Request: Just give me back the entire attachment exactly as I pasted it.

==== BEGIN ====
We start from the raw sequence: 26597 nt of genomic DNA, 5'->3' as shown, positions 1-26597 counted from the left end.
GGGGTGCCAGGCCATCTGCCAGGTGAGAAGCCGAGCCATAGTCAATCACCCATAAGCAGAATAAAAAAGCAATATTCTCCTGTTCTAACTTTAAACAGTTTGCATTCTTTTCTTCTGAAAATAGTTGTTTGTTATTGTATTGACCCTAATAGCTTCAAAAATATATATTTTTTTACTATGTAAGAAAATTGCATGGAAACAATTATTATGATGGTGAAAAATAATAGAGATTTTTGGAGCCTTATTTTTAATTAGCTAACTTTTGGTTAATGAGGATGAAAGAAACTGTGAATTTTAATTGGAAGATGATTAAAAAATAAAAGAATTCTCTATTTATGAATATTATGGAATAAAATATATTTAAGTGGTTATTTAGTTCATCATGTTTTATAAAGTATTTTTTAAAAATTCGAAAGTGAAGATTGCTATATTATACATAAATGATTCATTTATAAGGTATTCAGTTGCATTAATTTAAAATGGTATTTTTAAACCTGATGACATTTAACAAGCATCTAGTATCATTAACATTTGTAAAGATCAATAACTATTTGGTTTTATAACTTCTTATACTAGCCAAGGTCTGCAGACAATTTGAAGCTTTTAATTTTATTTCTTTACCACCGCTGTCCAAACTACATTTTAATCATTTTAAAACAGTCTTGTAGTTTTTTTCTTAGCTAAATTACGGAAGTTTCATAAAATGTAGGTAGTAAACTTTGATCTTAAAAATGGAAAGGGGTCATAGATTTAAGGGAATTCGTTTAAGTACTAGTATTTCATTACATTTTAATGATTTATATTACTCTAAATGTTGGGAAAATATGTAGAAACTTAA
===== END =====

We start from the raw sequence: 26597 nt of genomic DNA, 5'->3' as shown, positions 1-26597 counted from the left end.
GGGGTGCCAGGCCATCTGCCAGGTGAGAAGCCGAGCCATAGTCAATCACCCATAAGCAGAATAAAAAAGCAATATTCTCCTGTTCTAACTTTAAACAGTTTGCATTCTTTTCTTCTGAAAATAGTTGTTTGTTATTGTATTGACCCTAATAGCTTCAAAAATATATATTTTTTTACTATGTAAGAAAATTGCATGGAAACAATTATTATGATGGTGAAAAATAATAGAGATTTTTGGAGCCTTATTTTTAATTAGCTAACTTTTGGTTAATGAGGATGAAAGAAACTGTGAATTTTAATTGGAAGATGATTAAAAAATAAAAGAATTCTCTATTTATGAATATTATGGAATAAAATATATTTAAGTGGTTATTTAGTTCATCATGTTTTATAAAGTATTTTTTAAAAATTCGAAAGTGAAGATTGCTATATTATACATAAATGATTCATTTATAAGGTATTCAGTTGCATTAATTTAAAATGGTATTTTTAAACCTGATGACATTTAACAAGCATCTAGTATCATTAACATTTGTAAAGATCAATAACTATTTGGTTTTATAACTTCTTATACTAGCCAAGGTCTGCAGACAATTTGAAGCTTTTAATTTTATTTCTTTACCACCGCTGTCCAAACTACATTTTAATCATTTTAAAACAGTCTTGTAGTTTTTTTCTTAGCTAAATTACGGAAGTTTCATAAAATGTAGGTAGTAAACTTTGATCTTAAAAATGGAAAGGGGTCATAGATTTAAGGGAATTCGTTTAAGTACTAGTATTTCATTACATTTTAATGATTTATATTACTCTAAATGTTGGGAAAATATGTAGAAACTTAA